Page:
(‘the unconquered’)

Man casts God in his own mould. He cannot help doing it since it comes to him naturally. Again, if God is given a human form and conceived of as the Father, why not as the Mother? This seems to be the psychology behind the cult of the Śakti or the Devī, the Divine Mother.

Most of the forms of Śakti are associated with Pārvatī, the divine spouse of Lord Śiva. Aparājitā (literally, one who is unconquered and unconquerable) is one such aspect. Works on Hindu iconography describe her as a very strong woman with three eyes, with her hair made up as a crown and adorned with the crescent moon, and with four arms holding pināka (Śiva’s bow), arrow, sword and shield. The snake Vāsuki forms her wristlet. She rides a lion.

The Devīmāhātmya, which forms a part of the Mārkaṇḍeya Purāṇa, contains a beautiful hymn titled ‘Aparājitā-stotra’ (5.8-82) sung by the gods led by Indra, to appease her so that she condescends to kill the demons Śumbha and Niśumbha. Kings were expected to worship her on the Vijayadaśamī day. They would then be assured of victory in battles.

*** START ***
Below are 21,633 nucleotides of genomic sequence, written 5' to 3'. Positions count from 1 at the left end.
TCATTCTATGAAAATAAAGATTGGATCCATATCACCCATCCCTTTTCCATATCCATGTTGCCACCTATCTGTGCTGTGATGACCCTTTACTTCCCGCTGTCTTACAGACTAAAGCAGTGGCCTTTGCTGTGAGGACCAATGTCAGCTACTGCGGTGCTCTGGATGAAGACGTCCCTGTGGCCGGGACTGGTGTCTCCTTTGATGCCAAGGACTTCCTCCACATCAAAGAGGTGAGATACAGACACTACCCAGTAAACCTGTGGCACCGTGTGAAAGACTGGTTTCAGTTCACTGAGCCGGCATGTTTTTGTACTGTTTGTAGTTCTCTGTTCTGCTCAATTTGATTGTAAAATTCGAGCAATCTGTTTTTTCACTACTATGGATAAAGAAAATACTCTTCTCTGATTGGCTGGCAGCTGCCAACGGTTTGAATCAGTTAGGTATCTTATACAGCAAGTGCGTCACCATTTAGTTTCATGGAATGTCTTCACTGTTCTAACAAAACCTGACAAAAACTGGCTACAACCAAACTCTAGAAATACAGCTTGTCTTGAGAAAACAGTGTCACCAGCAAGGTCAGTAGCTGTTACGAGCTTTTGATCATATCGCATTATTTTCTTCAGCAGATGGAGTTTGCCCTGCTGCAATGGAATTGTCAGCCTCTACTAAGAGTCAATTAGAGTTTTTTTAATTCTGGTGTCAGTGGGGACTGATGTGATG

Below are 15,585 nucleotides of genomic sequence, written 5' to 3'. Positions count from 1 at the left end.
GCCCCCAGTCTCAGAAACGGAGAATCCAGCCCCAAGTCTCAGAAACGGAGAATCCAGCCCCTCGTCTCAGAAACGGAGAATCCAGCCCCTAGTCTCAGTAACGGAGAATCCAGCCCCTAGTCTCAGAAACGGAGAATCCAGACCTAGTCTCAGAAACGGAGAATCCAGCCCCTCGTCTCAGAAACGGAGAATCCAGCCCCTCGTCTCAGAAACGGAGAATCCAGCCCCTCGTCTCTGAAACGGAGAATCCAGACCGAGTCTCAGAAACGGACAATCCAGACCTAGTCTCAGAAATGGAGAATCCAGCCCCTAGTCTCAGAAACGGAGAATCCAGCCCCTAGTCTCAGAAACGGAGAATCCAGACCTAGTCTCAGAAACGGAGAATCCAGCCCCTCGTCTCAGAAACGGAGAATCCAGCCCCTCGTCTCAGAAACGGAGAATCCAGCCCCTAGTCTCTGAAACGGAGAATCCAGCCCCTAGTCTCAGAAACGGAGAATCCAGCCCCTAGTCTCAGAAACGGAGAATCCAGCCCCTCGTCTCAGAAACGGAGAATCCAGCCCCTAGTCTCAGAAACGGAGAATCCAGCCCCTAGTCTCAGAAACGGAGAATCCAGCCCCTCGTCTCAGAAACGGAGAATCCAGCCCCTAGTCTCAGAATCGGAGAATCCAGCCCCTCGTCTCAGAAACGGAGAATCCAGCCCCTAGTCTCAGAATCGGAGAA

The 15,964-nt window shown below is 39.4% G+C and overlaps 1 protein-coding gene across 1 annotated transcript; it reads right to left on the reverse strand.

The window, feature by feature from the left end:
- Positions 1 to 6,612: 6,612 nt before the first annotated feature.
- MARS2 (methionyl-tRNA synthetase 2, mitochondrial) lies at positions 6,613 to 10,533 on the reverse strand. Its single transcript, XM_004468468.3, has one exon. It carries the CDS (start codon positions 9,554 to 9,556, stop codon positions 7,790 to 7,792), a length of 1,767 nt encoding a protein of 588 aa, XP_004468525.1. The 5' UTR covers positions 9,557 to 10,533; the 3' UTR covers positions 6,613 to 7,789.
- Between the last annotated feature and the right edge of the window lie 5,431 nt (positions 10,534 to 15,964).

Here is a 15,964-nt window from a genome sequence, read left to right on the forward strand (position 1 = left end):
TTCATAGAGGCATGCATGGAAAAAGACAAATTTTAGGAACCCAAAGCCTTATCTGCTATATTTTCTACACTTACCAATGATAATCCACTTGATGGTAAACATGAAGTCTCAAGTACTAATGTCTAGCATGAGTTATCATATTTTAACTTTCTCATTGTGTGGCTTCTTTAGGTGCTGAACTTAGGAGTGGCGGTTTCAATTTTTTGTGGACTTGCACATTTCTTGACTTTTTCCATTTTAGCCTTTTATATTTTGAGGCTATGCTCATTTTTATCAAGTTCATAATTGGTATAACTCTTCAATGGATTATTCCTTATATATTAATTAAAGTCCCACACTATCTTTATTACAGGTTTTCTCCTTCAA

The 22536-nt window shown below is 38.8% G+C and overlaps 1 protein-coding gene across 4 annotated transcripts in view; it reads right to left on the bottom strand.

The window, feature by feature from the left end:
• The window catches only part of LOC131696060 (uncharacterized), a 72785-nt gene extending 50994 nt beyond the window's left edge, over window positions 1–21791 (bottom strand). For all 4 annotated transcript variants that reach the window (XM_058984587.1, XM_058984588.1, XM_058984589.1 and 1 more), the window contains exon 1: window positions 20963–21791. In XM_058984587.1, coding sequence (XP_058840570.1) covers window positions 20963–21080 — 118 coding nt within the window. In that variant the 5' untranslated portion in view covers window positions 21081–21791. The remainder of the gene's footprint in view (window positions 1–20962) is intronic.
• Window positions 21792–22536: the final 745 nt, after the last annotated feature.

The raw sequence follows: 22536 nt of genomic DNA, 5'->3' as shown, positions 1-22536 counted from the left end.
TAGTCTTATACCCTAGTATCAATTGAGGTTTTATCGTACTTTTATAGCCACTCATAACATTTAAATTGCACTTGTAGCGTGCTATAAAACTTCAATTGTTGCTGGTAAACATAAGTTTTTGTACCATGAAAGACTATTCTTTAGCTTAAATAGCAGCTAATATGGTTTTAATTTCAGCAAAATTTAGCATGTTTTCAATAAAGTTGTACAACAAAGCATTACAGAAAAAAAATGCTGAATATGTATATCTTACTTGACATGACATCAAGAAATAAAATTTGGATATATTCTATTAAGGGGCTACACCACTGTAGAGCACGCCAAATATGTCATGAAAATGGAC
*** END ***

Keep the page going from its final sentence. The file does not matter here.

The deity is known to Jaina mytho-logy also wherein she is pictured as a yakṣī (demi-goddess).

The seventh day in the bright fortnight of Bhādra (usually September) is observed as Aparājitā Saptamī vrata, fasting being an important part of the discipline.